1326. Wulf, M., K. Grundke, D.Y. Kwok, and A.W. Neumann, “Influence of different alkyl side chains on solid surface tension of polymethacrylates,” J. Applied Polymer Science, 77, 2493-2504, (2000).

Low-rate dynamic contact angles on poly(t-butyl methacrylate) (PtBMA) were measured by an automated axisymmetric drop shape analysis profile (ADSA-P). The solid surface tension of PtBMA is calculated to be 18.1 mJ/m2, with a 95% confidence limit of ±0.6 mJ/m2. This value was compared to previous results with different homopolymeric polymethacrylates [poly(methyl methacrylate) (PMMA), poly(ethyl methacrylate) (PEMA), and poly(n-butyl methacrylate) (PnBMA)] and with copolymeric polymethacrylates {poly(methyl methacrylate/ethyl methacrylate, 30/70) [P(MMA/EMA, 30/70)] and poly(methyl methacrylate/n-butyl methacrylate) [P(MMA/nBMA)]}. It was found that increasing length and size of the alkyl side chain decrease the solid surface tension, as expected. Comparison with pure alkyl surfaces suggests that the surface tension of PtBMA is dominated by the very hydrophobic t-butyl group. © 2000 John Wiley & Sons, Inc. J Appl Polym Sci 77: 2493–2504, 2000

1325. Kwok, D.Y., and A.W. Neumann, “Contact angle interpretation in terms of solid surface tension,” Colloids and Surfaces A: Physicochemical and Engineering Aspects, 161, 31-48, (2000).

Recent experimental (low-rate) dynamic contact angles for 14 solid surfaces are interpreted in terms of their solid surface tensions. Universality of these experimental contact angle patterns is illustrated; other reasons that can cause data to deviate from the patterns are discussed. It is found that surface tension component approaches do not reflect physical reality. Assuming solid surface tension is constant for one and the same solid surface, experimental contact angle patterns are employed to deduce a functional relationship to be used in conjunction with the Young equation to determine solid surface tensions. The explicit form of such a relation is obtained by modifying Berthelot’s rule together with experimental data; essentially constant solid surface tension values are obtained, independent of liquid surface tension and molecular structure. A new combining rule is also derived based on an expression similar to one used in molecular theory; such a combining rule should allow a better understanding of the molecular interactions between unlike solid–liquid pairs.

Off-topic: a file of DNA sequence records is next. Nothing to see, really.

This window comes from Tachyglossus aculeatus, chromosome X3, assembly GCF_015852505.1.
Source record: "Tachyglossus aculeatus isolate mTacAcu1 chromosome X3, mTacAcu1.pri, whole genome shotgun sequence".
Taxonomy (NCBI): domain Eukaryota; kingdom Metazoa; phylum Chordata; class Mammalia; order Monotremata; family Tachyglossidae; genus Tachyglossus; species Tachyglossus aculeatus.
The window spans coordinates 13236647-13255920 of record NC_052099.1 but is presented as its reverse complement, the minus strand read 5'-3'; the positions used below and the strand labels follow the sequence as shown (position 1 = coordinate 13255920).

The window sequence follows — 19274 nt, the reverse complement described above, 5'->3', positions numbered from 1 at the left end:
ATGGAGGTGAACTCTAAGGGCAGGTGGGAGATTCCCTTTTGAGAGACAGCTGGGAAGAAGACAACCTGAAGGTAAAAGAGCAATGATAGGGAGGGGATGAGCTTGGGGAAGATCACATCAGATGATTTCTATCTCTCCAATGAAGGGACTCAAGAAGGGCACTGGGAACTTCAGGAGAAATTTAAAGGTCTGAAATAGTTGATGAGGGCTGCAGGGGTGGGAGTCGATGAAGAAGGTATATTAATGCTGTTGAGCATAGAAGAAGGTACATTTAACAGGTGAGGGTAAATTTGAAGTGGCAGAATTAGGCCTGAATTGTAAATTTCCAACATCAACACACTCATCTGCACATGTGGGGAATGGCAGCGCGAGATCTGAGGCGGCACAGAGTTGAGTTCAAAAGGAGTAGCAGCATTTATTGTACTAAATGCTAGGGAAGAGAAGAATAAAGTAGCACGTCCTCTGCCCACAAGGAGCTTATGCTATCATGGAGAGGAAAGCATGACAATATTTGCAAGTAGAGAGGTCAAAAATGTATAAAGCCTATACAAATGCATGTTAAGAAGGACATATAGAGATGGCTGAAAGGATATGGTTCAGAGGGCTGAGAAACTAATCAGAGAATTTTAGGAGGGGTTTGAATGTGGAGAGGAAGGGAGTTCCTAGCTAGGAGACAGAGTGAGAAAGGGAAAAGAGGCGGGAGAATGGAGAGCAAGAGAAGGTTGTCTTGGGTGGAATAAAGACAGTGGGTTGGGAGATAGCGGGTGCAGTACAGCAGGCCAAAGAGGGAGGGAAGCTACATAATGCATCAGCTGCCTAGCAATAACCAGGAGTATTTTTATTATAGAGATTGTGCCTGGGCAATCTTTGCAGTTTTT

1295. Laurens, P., M. Ould Bouali, F. Meducin, and B. Sadras, “Characterization of modifications of polymer surfaces after excimer laser treatments below the ablation threshold,” Applied Surface Science, 154-155, 211-216, (2000).

The modifications induced by excimer laser radiation on different types of polymer surfaces (polyether-etherketone (PEEK), polycarbonate (PC) and epoxy resin) performed at laser fluences below the material ablation threshold have been investigated. Particular attention was given to the role of laser irradiation wavelength (193 or 248 nm) on the nature and properties of the treated surfaces. Results indicate that a much stronger reactivity was obtained after treatments at 193 nm for all the investigated polymers. At this wavelength, the original polymer surfaces are strongly modified by UV photons; surface reorganization occurs and polar groups induce an increase in the surface wettability.

1264. Zhu, B., H. Iwata, I. Hirata, and Y. Ikada, “Hydrophilic modification of a polyimide film surface,” J. Adhesion Science and Technology, 14, 351-361, (2000).